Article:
The chimp is not made to look like Obama, even though some headlines are describing it as Obama portrayed as a chimp. On the other hand, there is an entire website devoted to comparing George W. Bush to primates, and a cartoonist for the British paper the Guardian frequently presented Bush as an ape.

I suspect you could find a wealth of political humor over the decades comparing presidents with monkeys; the monkey/chimp/ape is often used to reference a lack of intelligence. Are monkeys now verboten from political humor because someone has decided they are racist? I would say any cartoonist that drew Obama as a monkey would just be asking for trouble, but are we now in a place where no monkey can appear in any cartoon referencing the Democrats?

I am disgusted by the hypocrisy of people defending Obama's lipstick remark and then turning around and attacking the Post for something quite similar. If it's wrong for one side to play these opportunistic games, then it is just as wrong for the other side to do it.

Wednesday, January 21, 2009

Why I Won't Be Watching the New Season of Lost

Imagine you’re at this party and you start talking to this guy. He’s a really cool guy, and he starts telling you a story that is one of the most interesting you have ever heard. It’s a story you think can’t be topped, but then he segues into another, even better story, and you think, wow, this is the coolest guy ever.

Forty minutes later he’s still talking, and it’s all still pretty interesting, but it looks like the alcohol’s running out and there’s this really hot girl talking to a friend of yours and you’re thinking, is this guy ever going to run out of stories? And after another 10 minutes you decide no, he is never going to run out, or pause to take a breath, and you politely excuse yourself.

This is the best analogy I can come up with for why I’m not going to watch the new season of Lost.

If Lost had wrapped up its story at the end of season three it would have been a short but perfect series. But now, as season five is about to kick off, I just don’t care anymore.

It was obvious by the middle of season three that Lost was losing focus. It was still really good, it still had a lot of “wow” moments, but it felt like there was a little more filler, that the show had to go a little too weird to keep up the momentum, and that it was really time to wrap things up. I even thought of blogging an open letter to the producers asking them to make that season the last one, but never got around to it. It is unlikely they would have listened anyway.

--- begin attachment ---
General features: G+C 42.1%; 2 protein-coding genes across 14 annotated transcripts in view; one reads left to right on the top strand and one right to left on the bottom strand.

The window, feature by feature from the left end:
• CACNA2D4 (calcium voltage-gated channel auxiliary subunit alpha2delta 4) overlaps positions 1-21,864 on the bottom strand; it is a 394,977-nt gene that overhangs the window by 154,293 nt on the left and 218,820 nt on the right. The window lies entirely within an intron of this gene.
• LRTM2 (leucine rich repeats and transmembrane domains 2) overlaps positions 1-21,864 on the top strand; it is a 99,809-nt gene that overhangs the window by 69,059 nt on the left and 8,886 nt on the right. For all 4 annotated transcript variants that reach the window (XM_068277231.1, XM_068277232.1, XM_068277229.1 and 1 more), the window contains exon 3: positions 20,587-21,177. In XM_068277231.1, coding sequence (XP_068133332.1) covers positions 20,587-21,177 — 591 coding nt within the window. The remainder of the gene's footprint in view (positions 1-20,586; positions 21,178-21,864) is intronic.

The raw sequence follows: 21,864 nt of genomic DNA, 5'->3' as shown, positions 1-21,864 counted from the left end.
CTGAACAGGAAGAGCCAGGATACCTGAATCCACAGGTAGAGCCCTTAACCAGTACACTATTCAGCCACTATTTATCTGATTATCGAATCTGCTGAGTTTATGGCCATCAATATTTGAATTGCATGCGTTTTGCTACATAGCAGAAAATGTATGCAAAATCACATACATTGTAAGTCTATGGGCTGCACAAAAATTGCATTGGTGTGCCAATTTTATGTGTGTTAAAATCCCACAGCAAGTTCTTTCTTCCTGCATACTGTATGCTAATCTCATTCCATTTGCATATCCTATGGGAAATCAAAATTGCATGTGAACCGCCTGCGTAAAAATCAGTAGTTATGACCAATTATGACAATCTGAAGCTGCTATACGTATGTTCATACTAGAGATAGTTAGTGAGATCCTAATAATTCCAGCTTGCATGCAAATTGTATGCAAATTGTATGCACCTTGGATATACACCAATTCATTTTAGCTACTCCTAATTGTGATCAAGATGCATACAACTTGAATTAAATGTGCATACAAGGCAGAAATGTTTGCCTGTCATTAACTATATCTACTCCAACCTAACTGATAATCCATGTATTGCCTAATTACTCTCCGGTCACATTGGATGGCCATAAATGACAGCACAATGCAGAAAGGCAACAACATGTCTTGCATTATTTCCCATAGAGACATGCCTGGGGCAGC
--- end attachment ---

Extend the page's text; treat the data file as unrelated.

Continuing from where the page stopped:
I didn’t think the show had anywhere to go by season three’s end until that last “wow” moment in which we get a glimpse of post-island life. Perhaps, I thought, this new twist would kick start the show back into high gear.

It didn’t. Instead, Lost increasingly seemed like a show going in a thousand directions at once. Since season one I’ve been worried that the series could never wrap all its bizarre twists and turns into something that made sense. I thought it would end with nothing but loose ends. But as Lost kept explaining one thing in a convincing manner while introducing something else, I began to think maybe they would pull it off.

As season four progressed though, I came to the conclusion that such a thing was no longer possible. The show has increasingly relied on a sloppy mysticism and it is my belief that the producers have probably convinced themselves that the Island should remain in great part a mystery. I do not believe they plan to offer a satisfactory explanation to all these years of weirdness, and that because they’re not planning to explain, they feel free to throw in more and more "out there" plot turns.

I could be wrong, but it’s unlikely, because you could not at this point explain everything in a two-hour finale. They would have to start explaining things bit by bit from the first episode and do that all season, without introducing any new mysteries. And based on the last four years, I don’t think that will happen.

Season four once again had me thinking about writing that open letter, but once again, I didn’t. It would not have mattered; the producers had actually decided already that they were going to end the series ... in 2010.
I can't go through another two years of unanswered questions, weird pseudo-science, and characters who refuse to answer the simplest question in a straightforward manner (seriously, if I were on that island I would've tied Benjamin to a chair and beat him with a stick until he told me what that smoke monster was). If Lost were a book, I would be jumping ahead to the last page right now.

Will all our questions be answered in two years? I doubt it. I expect the show will end with many loose ends, the producers will decide to make a Lost movie they promise will explain everything, the movie will come out and simply add some more mysteries and everyone will feel like a sucker.

So I'm done. By the end of season four I had simply lost my enthusiasm for what was once my favorite dramatic series. I just don’t care what happens from now one, except to the extent that when the series is finally ended I will go to Wikipedia and find out how it all turned out.

Lost isn’t the only series at this party, and I’ve listened to enough of its stories. Now I’m going to go over and say hello to that hottie from Terminator: The Sarah Conner Chronicles.